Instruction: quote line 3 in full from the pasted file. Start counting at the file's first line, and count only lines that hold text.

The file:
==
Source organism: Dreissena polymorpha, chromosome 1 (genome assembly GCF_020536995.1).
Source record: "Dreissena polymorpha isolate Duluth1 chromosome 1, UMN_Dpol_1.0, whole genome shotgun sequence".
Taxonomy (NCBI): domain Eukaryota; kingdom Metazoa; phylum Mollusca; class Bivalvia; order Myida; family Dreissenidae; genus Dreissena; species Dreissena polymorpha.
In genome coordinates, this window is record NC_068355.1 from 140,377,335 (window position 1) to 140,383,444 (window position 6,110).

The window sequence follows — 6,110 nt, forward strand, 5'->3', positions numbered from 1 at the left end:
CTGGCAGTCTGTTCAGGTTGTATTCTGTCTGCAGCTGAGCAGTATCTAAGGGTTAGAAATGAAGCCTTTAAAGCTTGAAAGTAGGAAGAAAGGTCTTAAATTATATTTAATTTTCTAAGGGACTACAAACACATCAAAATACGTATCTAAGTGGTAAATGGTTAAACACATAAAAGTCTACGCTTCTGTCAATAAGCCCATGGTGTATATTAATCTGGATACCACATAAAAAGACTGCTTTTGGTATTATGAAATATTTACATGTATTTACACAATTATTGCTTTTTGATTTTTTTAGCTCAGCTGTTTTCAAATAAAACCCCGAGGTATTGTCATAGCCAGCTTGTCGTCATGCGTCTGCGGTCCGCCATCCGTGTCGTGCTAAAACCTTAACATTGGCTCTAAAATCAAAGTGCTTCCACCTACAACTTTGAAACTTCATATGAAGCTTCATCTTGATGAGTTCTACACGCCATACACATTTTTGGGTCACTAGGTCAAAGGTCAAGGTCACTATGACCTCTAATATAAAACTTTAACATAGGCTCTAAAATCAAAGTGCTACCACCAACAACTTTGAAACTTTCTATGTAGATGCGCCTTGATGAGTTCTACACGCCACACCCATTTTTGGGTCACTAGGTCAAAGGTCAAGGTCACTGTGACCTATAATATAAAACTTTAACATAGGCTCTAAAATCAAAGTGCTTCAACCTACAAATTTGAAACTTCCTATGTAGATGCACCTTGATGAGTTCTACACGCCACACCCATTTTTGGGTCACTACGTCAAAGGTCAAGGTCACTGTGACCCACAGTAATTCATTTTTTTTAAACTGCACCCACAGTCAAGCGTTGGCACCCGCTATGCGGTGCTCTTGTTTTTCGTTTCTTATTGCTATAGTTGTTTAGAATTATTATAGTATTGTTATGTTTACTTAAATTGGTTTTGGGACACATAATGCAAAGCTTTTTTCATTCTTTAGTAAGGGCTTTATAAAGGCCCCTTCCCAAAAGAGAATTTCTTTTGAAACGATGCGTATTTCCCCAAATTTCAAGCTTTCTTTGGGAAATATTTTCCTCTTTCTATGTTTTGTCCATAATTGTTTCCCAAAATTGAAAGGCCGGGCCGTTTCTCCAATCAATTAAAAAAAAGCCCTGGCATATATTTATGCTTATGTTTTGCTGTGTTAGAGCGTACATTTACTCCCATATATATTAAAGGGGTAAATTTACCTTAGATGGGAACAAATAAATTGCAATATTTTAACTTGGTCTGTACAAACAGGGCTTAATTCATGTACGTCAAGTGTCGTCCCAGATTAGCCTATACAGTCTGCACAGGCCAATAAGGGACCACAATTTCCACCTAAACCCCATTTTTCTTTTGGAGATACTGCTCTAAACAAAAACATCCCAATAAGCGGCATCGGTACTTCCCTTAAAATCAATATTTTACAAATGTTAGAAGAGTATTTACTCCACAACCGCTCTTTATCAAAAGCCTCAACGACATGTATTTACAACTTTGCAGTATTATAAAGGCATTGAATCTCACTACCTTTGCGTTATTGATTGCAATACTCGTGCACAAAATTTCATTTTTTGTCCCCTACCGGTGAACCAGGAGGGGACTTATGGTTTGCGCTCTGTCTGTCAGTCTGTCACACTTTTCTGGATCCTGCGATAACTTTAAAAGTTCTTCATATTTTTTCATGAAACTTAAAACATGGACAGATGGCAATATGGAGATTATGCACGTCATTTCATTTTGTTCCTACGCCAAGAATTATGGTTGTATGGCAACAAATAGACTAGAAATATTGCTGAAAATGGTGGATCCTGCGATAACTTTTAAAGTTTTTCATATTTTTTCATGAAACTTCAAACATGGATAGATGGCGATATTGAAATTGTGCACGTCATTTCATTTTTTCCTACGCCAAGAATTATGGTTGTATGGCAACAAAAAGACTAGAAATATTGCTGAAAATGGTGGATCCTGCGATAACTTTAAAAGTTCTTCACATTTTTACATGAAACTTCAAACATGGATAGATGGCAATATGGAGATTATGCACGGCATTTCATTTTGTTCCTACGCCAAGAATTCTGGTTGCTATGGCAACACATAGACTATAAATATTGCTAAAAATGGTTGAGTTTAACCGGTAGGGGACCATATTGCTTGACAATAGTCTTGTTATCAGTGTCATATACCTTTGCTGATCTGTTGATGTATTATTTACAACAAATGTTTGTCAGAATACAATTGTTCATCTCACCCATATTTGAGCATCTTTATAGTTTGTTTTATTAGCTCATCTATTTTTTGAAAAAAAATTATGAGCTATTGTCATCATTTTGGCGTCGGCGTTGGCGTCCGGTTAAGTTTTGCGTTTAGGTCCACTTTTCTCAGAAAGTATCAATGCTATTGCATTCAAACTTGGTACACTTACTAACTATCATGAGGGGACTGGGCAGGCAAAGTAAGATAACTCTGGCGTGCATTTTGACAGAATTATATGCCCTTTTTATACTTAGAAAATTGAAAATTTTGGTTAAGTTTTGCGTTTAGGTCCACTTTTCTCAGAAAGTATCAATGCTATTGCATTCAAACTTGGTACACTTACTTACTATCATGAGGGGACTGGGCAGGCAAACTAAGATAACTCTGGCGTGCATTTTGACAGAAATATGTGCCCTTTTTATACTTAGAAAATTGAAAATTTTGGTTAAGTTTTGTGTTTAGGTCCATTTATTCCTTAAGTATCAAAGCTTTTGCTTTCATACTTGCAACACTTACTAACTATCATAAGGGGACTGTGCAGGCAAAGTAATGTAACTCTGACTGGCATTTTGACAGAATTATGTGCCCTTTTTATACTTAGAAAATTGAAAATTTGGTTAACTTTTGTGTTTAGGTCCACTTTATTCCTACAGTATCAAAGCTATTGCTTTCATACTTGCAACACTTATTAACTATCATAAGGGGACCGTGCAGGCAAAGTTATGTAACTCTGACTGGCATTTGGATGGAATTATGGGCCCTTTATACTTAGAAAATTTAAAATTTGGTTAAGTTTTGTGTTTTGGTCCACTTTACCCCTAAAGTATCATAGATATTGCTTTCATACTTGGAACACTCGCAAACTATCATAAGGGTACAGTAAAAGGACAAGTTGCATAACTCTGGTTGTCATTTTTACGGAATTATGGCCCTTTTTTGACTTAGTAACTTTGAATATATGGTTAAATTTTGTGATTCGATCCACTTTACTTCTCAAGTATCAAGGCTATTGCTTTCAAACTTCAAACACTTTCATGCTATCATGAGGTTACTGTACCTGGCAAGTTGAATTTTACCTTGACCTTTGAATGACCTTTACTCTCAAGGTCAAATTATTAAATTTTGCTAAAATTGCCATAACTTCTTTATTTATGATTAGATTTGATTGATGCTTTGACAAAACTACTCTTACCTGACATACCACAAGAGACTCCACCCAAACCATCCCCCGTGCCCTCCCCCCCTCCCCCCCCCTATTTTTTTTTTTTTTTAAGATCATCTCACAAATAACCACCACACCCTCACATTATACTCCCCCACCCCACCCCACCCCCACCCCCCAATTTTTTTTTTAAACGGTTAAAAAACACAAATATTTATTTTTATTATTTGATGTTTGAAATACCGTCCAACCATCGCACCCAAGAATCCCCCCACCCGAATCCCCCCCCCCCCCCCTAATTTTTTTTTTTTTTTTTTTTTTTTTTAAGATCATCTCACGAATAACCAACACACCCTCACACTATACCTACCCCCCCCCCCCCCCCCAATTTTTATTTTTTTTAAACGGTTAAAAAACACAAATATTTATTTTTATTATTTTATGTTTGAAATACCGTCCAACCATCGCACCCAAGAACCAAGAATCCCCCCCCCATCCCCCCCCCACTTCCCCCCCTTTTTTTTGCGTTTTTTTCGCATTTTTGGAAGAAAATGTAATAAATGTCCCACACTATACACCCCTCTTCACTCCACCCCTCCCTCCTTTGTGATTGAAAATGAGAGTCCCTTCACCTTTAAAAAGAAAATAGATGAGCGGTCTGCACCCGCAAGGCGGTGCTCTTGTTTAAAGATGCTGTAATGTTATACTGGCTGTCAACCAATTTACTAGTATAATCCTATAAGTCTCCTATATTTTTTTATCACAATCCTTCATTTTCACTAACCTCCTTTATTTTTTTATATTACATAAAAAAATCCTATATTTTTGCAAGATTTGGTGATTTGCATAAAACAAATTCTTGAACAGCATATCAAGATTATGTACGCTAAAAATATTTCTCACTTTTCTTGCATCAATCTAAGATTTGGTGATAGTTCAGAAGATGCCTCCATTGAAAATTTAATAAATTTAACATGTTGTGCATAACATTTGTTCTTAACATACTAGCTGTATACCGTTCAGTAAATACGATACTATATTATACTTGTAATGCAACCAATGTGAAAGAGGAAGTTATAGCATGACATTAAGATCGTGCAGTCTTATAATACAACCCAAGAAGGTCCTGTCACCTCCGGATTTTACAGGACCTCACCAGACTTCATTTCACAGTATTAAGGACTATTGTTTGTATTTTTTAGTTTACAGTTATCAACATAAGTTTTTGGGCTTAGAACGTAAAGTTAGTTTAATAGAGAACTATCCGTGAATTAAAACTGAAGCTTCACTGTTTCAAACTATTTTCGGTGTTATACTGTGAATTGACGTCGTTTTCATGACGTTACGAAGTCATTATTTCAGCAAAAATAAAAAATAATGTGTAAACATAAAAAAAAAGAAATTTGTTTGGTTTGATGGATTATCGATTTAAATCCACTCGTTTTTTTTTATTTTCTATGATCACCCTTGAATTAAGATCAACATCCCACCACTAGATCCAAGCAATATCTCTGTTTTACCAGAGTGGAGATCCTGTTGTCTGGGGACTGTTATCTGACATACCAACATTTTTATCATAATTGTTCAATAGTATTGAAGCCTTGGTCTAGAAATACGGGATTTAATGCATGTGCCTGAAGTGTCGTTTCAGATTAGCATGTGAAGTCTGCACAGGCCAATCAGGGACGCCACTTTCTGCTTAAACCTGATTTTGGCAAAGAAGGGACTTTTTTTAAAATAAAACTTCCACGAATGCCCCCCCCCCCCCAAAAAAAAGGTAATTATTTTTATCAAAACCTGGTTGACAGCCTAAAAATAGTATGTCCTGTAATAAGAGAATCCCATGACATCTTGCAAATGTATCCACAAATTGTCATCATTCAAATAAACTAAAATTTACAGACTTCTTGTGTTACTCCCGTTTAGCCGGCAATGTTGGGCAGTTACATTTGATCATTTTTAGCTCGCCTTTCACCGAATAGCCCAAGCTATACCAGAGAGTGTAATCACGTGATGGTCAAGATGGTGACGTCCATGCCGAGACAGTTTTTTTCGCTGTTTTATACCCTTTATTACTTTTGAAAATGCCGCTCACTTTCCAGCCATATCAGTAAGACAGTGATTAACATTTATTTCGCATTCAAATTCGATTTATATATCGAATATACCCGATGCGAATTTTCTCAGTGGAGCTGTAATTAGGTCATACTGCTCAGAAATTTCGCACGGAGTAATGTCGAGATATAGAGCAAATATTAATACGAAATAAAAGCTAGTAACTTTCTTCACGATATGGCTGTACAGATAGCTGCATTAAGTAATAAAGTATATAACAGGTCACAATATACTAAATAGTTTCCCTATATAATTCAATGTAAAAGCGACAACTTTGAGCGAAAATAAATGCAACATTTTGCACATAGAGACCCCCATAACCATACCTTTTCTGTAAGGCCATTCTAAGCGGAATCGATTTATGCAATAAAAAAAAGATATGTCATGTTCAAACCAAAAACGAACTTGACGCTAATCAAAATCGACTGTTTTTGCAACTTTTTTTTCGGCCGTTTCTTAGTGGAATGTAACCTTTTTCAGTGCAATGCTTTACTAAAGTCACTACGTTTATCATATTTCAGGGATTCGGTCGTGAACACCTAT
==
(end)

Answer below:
Taxonomy (NCBI): domain Eukaryota; kingdom Metazoa; phylum Mollusca; class Bivalvia; order Myida; family Dreissenidae; genus Dreissena; species Dreissena polymorpha.